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Case by Jackson and Olding to recover legal costs dismissed by judge in Belfast

Neither men were in court for today’s ruling.

AN APPLICATION MADE on behalf of rugby players Paddy Jackson and Stuart Olding to recover legal costs incurred during their lengthy rape case was dismissed in court today.

Judge Patricia Smyth – who presided over the trial at Belfast Crown Court earlier this year – was asked to consider defence applications on behalf of both men, requesting their legal costs be reimbursed by the Public Prosecution Services.

Both Jackson and Olding were unanimously acquitted by a jury in March of raping a student in Jackson’s south Belfast home in June 2016. Neither men were in court for today’s ruling, but present in the public gallery were Jackson’s parents.

While Jackson funded his own legal costs throughout the ten-week trial, Olding financed his own defence up until 19 February, when an application for Legal Aid was made and granted.

In the aftermath of the trial, the IRFU terminated the pair’s contracts with both the Irish team, and Ulster Rugby. Both men subsequently secured deals with teams in France.

Barristers for the pair each launched applications to recoup their client’s legal fees from the PPS’s purse.

Amongst the submissions made, their barristers argued that both men had suffered huge financial loss and damage to their reputations as a result of the trial, and both had to move away to pursue their careers.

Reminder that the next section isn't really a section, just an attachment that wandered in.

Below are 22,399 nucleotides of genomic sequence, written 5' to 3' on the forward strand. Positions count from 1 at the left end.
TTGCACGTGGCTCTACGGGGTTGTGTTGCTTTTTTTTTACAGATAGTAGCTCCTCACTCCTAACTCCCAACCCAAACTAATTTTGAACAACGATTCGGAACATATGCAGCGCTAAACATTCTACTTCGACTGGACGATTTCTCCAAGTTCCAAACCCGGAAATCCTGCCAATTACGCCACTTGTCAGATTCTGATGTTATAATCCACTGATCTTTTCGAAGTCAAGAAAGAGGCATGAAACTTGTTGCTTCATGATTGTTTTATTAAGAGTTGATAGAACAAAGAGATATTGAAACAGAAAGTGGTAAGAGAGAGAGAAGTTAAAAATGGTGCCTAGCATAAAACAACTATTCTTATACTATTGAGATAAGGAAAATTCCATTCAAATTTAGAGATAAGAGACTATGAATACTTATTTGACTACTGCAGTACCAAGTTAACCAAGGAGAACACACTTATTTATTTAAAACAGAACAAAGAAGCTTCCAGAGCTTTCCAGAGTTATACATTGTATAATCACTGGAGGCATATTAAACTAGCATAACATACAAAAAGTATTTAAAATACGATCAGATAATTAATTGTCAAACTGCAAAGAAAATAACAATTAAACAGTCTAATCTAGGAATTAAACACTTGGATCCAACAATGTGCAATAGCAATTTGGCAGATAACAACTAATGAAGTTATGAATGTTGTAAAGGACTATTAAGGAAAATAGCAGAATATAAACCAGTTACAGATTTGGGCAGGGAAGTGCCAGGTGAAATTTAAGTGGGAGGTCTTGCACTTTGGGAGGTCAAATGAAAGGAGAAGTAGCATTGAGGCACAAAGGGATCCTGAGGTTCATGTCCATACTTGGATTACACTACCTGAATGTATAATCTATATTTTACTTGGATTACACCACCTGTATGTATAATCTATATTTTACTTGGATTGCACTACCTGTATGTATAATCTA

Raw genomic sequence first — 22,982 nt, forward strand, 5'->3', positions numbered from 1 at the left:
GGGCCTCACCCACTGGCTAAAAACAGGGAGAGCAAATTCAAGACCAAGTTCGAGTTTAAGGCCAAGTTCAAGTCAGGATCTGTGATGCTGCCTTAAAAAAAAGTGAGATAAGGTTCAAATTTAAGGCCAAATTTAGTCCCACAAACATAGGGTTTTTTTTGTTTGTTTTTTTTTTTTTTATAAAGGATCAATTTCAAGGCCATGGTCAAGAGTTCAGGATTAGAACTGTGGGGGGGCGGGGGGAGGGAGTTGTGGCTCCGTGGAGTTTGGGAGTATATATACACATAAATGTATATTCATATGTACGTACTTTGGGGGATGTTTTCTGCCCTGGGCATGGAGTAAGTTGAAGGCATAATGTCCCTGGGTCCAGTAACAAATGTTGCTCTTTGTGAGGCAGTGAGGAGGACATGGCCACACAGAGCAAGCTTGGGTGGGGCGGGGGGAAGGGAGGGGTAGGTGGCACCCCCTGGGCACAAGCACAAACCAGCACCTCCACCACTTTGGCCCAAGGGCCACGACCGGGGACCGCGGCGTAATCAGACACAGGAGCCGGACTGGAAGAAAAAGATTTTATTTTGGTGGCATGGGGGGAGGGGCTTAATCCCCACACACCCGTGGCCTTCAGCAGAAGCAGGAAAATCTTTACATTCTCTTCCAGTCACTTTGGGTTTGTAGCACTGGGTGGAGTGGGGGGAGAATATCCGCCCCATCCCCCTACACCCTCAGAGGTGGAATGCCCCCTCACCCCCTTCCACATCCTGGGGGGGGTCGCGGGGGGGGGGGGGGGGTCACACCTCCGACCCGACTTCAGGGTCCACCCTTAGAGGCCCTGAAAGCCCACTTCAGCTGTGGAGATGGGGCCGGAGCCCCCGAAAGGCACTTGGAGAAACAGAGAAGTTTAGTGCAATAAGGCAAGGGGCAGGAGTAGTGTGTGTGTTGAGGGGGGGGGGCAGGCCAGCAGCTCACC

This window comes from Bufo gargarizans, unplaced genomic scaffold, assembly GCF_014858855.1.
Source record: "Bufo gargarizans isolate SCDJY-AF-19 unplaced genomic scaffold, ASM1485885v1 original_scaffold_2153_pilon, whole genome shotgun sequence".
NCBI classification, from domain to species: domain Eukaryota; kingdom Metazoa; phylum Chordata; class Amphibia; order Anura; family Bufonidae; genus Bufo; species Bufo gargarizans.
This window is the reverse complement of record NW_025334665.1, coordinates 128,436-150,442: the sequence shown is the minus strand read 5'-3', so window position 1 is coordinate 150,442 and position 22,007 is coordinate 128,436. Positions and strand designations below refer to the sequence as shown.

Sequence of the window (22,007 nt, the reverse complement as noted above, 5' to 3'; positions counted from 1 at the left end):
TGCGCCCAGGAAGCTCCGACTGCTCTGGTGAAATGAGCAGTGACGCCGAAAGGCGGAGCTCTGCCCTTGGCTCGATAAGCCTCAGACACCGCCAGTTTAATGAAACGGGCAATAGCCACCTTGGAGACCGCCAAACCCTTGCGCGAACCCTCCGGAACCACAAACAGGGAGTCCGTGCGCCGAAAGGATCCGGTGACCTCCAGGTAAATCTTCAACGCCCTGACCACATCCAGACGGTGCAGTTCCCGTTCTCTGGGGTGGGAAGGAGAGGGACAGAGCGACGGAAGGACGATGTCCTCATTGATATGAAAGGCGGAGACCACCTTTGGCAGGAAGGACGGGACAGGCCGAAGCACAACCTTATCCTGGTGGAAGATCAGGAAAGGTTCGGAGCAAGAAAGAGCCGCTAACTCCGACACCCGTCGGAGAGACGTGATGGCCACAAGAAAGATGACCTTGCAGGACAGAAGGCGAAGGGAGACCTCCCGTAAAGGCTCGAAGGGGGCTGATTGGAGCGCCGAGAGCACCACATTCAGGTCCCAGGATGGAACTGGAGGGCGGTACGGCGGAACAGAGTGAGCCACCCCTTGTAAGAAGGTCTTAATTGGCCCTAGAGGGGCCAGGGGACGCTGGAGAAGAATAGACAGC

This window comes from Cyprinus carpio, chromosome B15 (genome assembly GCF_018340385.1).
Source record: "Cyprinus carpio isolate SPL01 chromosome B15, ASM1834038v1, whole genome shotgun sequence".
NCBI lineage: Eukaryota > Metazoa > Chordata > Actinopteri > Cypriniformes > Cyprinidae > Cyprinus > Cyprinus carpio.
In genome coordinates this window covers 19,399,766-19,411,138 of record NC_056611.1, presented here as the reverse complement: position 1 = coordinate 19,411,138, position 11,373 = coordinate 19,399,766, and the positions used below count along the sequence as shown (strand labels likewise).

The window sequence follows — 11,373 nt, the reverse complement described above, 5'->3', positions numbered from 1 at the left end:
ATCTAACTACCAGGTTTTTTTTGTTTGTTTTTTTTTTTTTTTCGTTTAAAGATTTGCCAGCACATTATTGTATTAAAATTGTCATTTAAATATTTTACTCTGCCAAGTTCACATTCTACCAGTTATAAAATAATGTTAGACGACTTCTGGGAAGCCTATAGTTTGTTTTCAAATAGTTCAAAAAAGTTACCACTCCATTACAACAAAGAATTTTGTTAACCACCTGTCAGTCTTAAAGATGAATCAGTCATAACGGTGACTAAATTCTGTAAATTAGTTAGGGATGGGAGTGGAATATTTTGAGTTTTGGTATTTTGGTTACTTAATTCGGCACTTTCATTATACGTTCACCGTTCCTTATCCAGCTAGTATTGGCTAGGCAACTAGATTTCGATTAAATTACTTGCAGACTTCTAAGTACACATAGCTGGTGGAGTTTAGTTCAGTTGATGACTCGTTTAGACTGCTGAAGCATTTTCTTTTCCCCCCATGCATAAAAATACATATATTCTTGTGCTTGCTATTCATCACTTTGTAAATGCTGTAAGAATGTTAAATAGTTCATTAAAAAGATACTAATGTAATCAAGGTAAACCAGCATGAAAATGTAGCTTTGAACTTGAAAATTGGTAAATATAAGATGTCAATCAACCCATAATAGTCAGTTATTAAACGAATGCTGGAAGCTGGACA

During today’s ruling at Belfast Crown Court, Judge Smyth pointed out there were no guideline cases in either the UK or Ireland to compare this application to.

The trial judge also said she had taken into account the ‘special facts and circumstances’ of the case.

Judge Smyth said: “This was a complex police investigation and the prosecution was warranted, albeit the jury did not consider that the charges had been proved beyond reasonable doubt.

The evidence bore the characteristics of a Rubik’s cube, capable of bearing myriad conclusions, depending on the jury’s view of the evidence. But those were conclusions for the jury to reach, and not the prosecution.

“Having considered all of the relevant factors, I am satisfied that there is no basis for exercising my discretion in the applicants favour. The applications are therefore dismissed.”

It emerged during today’s ruling that as part of the application made on behalf of  Jackson, the court was provided with information from both Paddy and his father Peter setting out what they paid in legal costs.

The court heard Jackson paid his mortgage off and had savings but had to draw on his mortgage and borrow money from his father’s retirement money to fund his defence.

In her ruling, Judge Smyth said Mr Jackson’s father “was not required to contribute his retirement monies”.

The Judge also revealed: “Mr Jackson has declined the opportunity to provide evidence regarding his current financial situation, including the extent to which he has repaid the debt to his father.”

Ashleigh McDonald